The term “monopoly” is back in the news again after Facebook announced that its subsidiaries, Instagram and WhatsApp, will soon sport a “by Facebook” brand. The social media juggernaut aims to make it “clearer about the products and services that are part of Facebook,” but critics assert that this will superciliously parade its monopoly status. This might be part of a game of 4D chess since the company ostensibly wants to be broken up by the US government. But is Facebook a monopoly? If so, is it natural or born from government privileges? That second question is far more pertinent than the first.
A Study in Monopoly
The consensus is that a monopoly or oligopoly is a horrendous development for an economy. A single business or a handful of companies controlling the supply of a good would lead to higher prices and shoddy quality.
Because of these concerns, this eight-letter word has struck fear into the hearts and minds of the public. Anytime there is public concern over the possibility of a cartel forming, politicians and bureaucrats from the Federal Trade Commission (FTC) will spring into action and rescue us from Acme Industries being the sole provider of outlandish products failing at the worst possible times.
But while these efforts might appear benevolent and benign on the surface, you often discover that their motives were far more baleful. Throughout the nation’s past, you typically find legislative blitzkriegs that were aimed at benefiting a well-connected group of executives who feared newcomers, pioneers, and innovators disrupting the sector and eating away at their market share.
Assessing the history of monopolies and oligopolies in the United States, you learn that nearly all their sources of power were derived from government intervention. Indeed, it has been rare in the marketplace to pinpoint a monopoly or oligopoly that did not enjoy government privileges and instead were formed solely based on producing high-quality goods or services at a lower cost than any other company in the market economy.
Cable news networks receive exclusive TV licenses at no cost. The steel industry gains from protectionist tariffs. Trade unions have entire bills written (Davis-Bacon or Walsh-Healey) and passed to shield them from the competition. Railroads became a monopoly because of the Interstate Commerce Commission (ICC). The taxicab industry prevented newcomers by using the power of city hall. The Big Three automakers were given bailouts at the height of the recession. These are all case studies in anti-market monopolies.
Too many industries – past and present – shower in government assistance. How is that free market?
A Monopoly is Born
It is safe to say that naturalized monopolies have rarely existed. As Thomas DiLorenzo brilliantly wrote in a 1996 piece titled “The Myth of Natural Monopoly,” even the early ones were not natural – they all employed the tools of the state to some degree.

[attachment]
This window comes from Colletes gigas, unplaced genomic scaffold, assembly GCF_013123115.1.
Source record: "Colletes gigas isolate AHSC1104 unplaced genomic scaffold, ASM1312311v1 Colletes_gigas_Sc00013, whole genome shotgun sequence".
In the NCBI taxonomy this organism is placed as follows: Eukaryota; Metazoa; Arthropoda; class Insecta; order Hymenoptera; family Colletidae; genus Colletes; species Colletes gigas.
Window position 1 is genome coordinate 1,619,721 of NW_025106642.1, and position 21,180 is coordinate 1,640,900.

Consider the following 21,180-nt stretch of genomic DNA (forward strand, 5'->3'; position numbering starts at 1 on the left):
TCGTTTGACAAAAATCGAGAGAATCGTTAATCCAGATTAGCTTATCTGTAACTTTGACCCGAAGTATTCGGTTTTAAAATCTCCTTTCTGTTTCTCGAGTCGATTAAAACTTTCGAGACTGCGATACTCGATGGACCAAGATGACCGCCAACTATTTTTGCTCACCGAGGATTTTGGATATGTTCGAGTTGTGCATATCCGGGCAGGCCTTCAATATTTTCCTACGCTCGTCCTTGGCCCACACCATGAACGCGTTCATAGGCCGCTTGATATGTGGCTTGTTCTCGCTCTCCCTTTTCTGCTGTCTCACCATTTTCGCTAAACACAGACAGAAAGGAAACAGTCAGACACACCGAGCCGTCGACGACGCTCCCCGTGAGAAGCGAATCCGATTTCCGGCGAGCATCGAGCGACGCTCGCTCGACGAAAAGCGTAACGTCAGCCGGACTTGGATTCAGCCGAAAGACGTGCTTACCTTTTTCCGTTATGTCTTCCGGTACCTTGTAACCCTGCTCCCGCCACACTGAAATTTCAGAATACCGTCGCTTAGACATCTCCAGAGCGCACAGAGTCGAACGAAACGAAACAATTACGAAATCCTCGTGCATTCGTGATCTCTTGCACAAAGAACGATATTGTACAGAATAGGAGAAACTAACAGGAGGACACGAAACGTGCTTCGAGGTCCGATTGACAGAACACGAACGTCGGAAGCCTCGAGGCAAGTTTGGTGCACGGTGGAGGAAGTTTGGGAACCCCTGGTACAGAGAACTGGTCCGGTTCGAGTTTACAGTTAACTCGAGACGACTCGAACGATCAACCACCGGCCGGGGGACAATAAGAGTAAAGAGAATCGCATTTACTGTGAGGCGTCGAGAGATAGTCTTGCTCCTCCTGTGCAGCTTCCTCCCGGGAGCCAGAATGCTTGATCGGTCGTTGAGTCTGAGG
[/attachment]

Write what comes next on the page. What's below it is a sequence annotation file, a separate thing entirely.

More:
Let’s say, for argument’s sake, that a natural monopoly is created. Is this really a bad thing? As long as there is no government help and competition remains open, then not necessarily.
This entity may be devised through several means, including producing goods at very little cost, selling products at the lowest possible price, and offering great customer service unseen anywhere else. Consumers have been so satisfied by the company’s operations, products, and prices that they have shut down other businesses by only patronizing this one firm.
But it is important to note that the monopoly cannot wield the government club to prevent new competition from popping up. In a truly free market, a start-up can form, market to customers, and threaten the juggernaut’s monopoly status. Should the private behemoth tattle to the government, that is when it is no longer a natural monopoly.
How to Prevent a Monopoly
There are a few primary methods that serve as roadblocks to either the formation of a monopoly or the continuation of one.
The first is to leave other people free to enter the industry. There should never be a barrier to entry in the form of licensing, regulatory compliance, or heavy taxation. If politicians were truly worried about oligopolies, then they would torch the inventory of red tape.
The second is to remove all tariffs and abolish all restrictions on foreign trade.
The third is to end big government because that is how corporations garner their power, through legislators who pass laws that benefit a few at the expense of the many.
The fourth is to use your wallet. If you do not like Amazon capturing a bigger share of the sector, then visit your local mom and pop shop, frequent Walmart, or spend time at flea markets.
A Threat to Free Enterprise
Legendary economist Milton Friedman often quipped that the biggest threat to the free-enterprise system was free enterprise itself. Most big businesses detest competition. They become complacent and comfortable with the way things are – even start-ups eventually adopt this attitude when they morph into titans of industry.
Critics will typically allude to monopolies as a hiccup in the capitalist system. The US is largely capitalist, but there is still a massive big government presence in the Land of the Free that produces these very hiccups, from bubbles to monopolies to malinvestment. Nearly all monopolies are caused by statism; they are not generally the result of too much free-market capitalism.
Every century, the US economy has contended with bad economics: mercantilism in the 19th century, socialism in the 20th century, and corporatism in the 21st century. These are all antithetical to capitalism, yet this very system repeatedly takes the blame for a diverse array of issues that were the fault of these three concepts. Capitalism is essentially The Dark Knight: “We’ll hunt him. Because he can take it. Because he’s not our hero. He’s a silent guardian. A watchful protector. A Dark Knight.”
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